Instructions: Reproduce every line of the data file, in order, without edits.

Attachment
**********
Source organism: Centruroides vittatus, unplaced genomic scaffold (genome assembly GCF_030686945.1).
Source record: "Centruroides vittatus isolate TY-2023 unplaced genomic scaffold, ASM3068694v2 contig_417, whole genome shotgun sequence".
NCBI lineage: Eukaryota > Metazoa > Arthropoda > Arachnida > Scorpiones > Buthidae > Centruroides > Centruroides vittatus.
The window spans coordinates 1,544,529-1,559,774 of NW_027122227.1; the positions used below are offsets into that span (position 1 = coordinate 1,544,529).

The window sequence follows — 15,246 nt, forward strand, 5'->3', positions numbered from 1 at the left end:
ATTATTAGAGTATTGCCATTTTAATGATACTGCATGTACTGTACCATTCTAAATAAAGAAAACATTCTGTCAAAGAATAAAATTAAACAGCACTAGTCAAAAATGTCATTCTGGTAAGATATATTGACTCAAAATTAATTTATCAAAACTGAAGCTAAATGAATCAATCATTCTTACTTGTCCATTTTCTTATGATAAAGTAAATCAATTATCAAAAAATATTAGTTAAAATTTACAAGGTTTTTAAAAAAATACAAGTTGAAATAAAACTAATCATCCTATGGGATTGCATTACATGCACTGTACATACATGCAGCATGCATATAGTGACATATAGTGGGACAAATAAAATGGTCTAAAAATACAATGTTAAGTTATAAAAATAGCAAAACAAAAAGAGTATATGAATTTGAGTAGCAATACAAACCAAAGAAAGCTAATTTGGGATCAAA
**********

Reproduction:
Source organism: Centruroides vittatus, unplaced genomic scaffold (genome assembly GCF_030686945.1).
Source record: "Centruroides vittatus isolate TY-2023 unplaced genomic scaffold, ASM3068694v2 contig_417, whole genome shotgun sequence".
NCBI lineage: Eukaryota > Metazoa > Arthropoda > Arachnida > Scorpiones > Buthidae > Centruroides > Centruroides vittatus.
The window spans coordinates 1,544,529-1,559,774 of NW_027122227.1; the positions used below are offsets into that span (position 1 = coordinate 1,544,529).

The window sequence follows — 15,246 nt, forward strand, 5'->3', positions numbered from 1 at the left end:
ATTATTAGAGTATTGCCATTTTAATGATACTGCATGTACTGTACCATTCTAAATAAAGAAAACATTCTGTCAAAGAATAAAATTAAACAGCACTAGTCAAAAATGTCATTCTGGTAAGATATATTGACTCAAAATTAATTTATCAAAACTGAAGCTAAATGAATCAATCATTCTTACTTGTCCATTTTCTTATGATAAAGTAAATCAATTATCAAAAAATATTAGTTAAAATTTACAAGGTTTTTAAAAAAATACAAGTTGAAATAAAACTAATCATCCTATGGGATTGCATTACATGCACTGTACATACATGCAGCATGCATATAGTGACATATAGTGGGACAAATAAAATGGTCTAAAAATACAATGTTAAGTTATAAAAATAGCAAAACAAAAAGAGTATATGAATTTGAGTAGCAATACAAACCAAAGAAAGCTAATTTGGGATCAAA